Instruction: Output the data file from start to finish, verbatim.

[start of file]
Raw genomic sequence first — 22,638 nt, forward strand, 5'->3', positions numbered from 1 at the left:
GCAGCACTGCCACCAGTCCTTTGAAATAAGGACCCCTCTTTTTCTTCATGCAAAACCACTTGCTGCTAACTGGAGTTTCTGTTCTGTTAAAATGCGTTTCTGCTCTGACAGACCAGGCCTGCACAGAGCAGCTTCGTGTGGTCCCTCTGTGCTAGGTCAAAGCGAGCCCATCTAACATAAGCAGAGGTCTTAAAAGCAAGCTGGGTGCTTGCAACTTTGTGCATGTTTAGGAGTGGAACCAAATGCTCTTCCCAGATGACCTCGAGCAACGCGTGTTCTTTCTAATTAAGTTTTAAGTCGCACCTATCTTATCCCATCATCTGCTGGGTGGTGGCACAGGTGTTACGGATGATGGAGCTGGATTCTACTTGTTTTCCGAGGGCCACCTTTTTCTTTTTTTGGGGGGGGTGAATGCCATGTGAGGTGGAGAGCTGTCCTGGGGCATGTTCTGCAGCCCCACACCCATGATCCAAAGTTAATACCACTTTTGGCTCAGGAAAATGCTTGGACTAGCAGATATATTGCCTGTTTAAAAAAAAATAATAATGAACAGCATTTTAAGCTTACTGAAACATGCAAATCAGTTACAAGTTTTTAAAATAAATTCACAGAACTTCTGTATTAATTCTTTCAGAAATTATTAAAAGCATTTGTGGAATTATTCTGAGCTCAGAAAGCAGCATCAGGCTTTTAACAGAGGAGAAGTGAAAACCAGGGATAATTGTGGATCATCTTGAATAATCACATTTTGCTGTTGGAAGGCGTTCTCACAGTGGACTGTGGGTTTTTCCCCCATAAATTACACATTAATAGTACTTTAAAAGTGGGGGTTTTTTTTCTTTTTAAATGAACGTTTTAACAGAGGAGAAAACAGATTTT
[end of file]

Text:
Raw genomic sequence first — 22,638 nt, forward strand, 5'->3', positions numbered from 1 at the left:
GCAGCACTGCCACCAGTCCTTTGAAATAAGGACCCCTCTTTTTCTTCATGCAAAACCACTTGCTGCTAACTGGAGTTTCTGTTCTGTTAAAATGCGTTTCTGCTCTGACAGACCAGGCCTGCACAGAGCAGCTTCGTGTGGTCCCTCTGTGCTAGGTCAAAGCGAGCCCATCTAACATAAGCAGAGGTCTTAAAAGCAAGCTGGGTGCTTGCAACTTTGTGCATGTTTAGGAGTGGAACCAAATGCTCTTCCCAGATGACCTCGAGCAACGCGTGTTCTTTCTAATTAAGTTTTAAGTCGCACCTATCTTATCCCATCATCTGCTGGGTGGTGGCACAGGTGTTACGGATGATGGAGCTGGATTCTACTTGTTTTCCGAGGGCCACCTTTTTCTTTTTTTGGGGGGGGTGAATGCCATGTGAGGTGGAGAGCTGTCCTGGGGCATGTTCTGCAGCCCCACACCCATGATCCAAAGTTAATACCACTTTTGGCTCAGGAAAATGCTTGGACTAGCAGATATATTGCCTGTTTAAAAAAAAATAATAATGAACAGCATTTTAAGCTTACTGAAACATGCAAATCAGTTACAAGTTTTTAAAATAAATTCACAGAACTTCTGTATTAATTCTTTCAGAAATTATTAAAAGCATTTGTGGAATTATTCTGAGCTCAGAAAGCAGCATCAGGCTTTTAACAGAGGAGAAGTGAAAACCAGGGATAATTGTGGATCATCTTGAATAATCACATTTTGCTGTTGGAAGGCGTTCTCACAGTGGACTGTGGGTTTTTCCCCCATAAATTACACATTAATAGTACTTTAAAAGTGGGGGTTTTTTTTCTTTTTAAATGAACGTTTTAACAGAGGAGAAAACAGATTTT